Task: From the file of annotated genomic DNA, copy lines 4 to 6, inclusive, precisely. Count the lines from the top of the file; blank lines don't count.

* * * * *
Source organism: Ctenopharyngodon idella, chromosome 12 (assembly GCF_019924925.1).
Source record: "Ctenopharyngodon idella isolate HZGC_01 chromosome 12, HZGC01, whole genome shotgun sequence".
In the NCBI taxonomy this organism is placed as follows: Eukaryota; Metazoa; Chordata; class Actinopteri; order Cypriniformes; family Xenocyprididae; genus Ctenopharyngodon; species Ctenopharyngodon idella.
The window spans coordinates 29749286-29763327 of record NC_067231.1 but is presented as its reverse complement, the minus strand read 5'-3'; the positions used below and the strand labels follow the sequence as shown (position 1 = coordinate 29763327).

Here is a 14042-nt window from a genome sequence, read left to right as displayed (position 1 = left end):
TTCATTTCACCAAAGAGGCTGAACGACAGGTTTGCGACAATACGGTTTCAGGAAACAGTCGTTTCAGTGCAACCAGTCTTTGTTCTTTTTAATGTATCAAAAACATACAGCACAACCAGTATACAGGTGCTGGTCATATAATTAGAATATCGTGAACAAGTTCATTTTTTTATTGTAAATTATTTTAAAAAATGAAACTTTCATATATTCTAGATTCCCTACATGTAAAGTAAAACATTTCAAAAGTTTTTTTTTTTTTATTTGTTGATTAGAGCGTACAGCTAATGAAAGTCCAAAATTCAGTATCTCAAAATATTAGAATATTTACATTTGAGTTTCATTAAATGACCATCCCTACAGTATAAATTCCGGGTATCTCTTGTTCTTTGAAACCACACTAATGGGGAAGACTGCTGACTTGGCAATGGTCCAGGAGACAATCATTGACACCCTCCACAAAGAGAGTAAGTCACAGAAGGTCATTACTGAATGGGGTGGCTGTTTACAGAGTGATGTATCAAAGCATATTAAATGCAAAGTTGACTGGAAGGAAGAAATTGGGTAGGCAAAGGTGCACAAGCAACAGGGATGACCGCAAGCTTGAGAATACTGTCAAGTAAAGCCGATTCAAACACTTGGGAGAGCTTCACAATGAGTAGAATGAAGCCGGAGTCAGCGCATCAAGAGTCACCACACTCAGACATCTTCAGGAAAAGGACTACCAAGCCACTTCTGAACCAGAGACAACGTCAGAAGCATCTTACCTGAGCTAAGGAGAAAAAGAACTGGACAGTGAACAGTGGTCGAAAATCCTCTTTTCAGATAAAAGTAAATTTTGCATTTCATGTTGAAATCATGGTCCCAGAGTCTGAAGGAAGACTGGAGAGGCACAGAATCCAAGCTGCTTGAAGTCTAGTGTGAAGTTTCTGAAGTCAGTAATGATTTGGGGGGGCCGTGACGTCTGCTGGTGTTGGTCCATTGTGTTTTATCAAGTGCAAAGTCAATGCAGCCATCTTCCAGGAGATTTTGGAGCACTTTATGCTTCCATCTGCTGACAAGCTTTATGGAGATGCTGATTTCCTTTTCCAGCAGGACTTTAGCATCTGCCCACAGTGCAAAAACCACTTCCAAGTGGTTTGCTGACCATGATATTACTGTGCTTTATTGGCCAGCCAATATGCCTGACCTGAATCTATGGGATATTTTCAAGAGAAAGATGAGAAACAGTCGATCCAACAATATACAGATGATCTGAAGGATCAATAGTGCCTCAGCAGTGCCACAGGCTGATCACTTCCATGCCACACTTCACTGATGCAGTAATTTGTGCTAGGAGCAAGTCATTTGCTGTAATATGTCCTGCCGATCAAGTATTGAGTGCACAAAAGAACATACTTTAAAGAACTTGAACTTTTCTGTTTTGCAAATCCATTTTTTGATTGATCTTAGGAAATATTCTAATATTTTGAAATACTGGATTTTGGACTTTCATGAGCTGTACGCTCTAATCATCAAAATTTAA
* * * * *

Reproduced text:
The window spans coordinates 29749286-29763327 of record NC_067231.1 but is presented as its reverse complement, the minus strand read 5'-3'; the positions used below and the strand labels follow the sequence as shown (position 1 = coordinate 29763327).

Here is a 14042-nt window from a genome sequence, read left to right as displayed (position 1 = left end):
TTCATTTCACCAAAGAGGCTGAACGACAGGTTTGCGACAATACGGTTTCAGGAAACAGTCGTTTCAGTGCAACCAGTCTTTGTTCTTTTTAATGTATCAAAAACATACAGCACAACCAGTATACAGGTGCTGGTCATATAATTAGAATATCGTGAACAAGTTCATTTTTTTATTGTAAATTATTTTAAAAAATGAAACTTTCATATATTCTAGATTCCCTACATGTAAAGTAAAACATTTCAAAAGTTTTTTTTTTTTTATTTGTTGATTAGAGCGTACAGCTAATGAAAGTCCAAAATTCAGTATCTCAAAATATTAGAATATTTACATTTGAGTTTCATTAAATGACCATCCCTACAGTATAAATTCCGGGTATCTCTTGTTCTTTGAAACCACACTAATGGGGAAGACTGCTGACTTGGCAATGGTCCAGGAGACAATCATTGACACCCTCCACAAAGAGAGTAAGTCACAGAAGGTCATTACTGAATGGGGTGGCTGTTTACAGAGTGATGTATCAAAGCATATTAAATGCAAAGTTGACTGGAAGGAAGAAATTGGGTAGGCAAAGGTGCACAAGCAACAGGGATGACCGCAAGCTTGAGAATACTGTCAAGTAAAGCCGATTCAAACACTTGGGAGAGCTTCACAATGAGTAGAATGAAGCCGGAGTCAGCGCATCAAGAGTCACCACACTCAGACATCTTCAGGAAAAGGACTACCAAGCCACTTCTGAACCAGAGACAACGTCAGAAGCATCTTACCTGAGCTAAGGAGAAAAAGAACTGGACAGTGAACAGTGGTCGAAAATCCTCTTTTCAGATAAAAGTAAATTTTGCATTTCATGTTGAAATCATGGTCCCAGAGTCTGAAGGAAGACTGGAGAGGCACAGAATCCAAGCTGCTTGAAGTCTAGTGTGAAGTTTCTGAAGTCAGTAATGATTTGGGGGGGCCGTGACGTCTGCTGGTGTTGGTCCATTGTGTTTTATCAAGTGCAAAGTCAATGCAGCCATCTTCCAGGAGATTTTGGAGCACTTTATGCTTCCATCTGCTGACAAGCTTTATGGAGATGCTGATTTCCTTTTCCAGCAGGACTTTAGCATCTGCCCACAGTGCAAAAACCACTTCCAAGTGGTTTGCTGACCATGATATTACTGTGCTTTATTGGCCAGCCAATATGCCTGACCTGAATCTATGGGATATTTTCAAGAGAAAGATGAGAAACAGTCGATCCAACAATATACAGATGATCTGAAGGATCAATAGTGCCTCAGCAGTGCCACAGGCTGATCACTTCCATGCCACACTTCACTGATGCAGTAATTTGTGCTAGGAGCAAGTCATTTGCTGTAATATGTCCTGCCGATCAAGTATTGAGTGCACAAAAGAACATACTTTAAAGAACTTGAACTTTTCTGTTTTGCAAATCCATTTTTTGATTGATCTTAGGAAATATTCTAATATTTTGAAATACTGGATTTTGGACTTTCATGAGCTGTACGCTCTAATCATCAAAATTTAA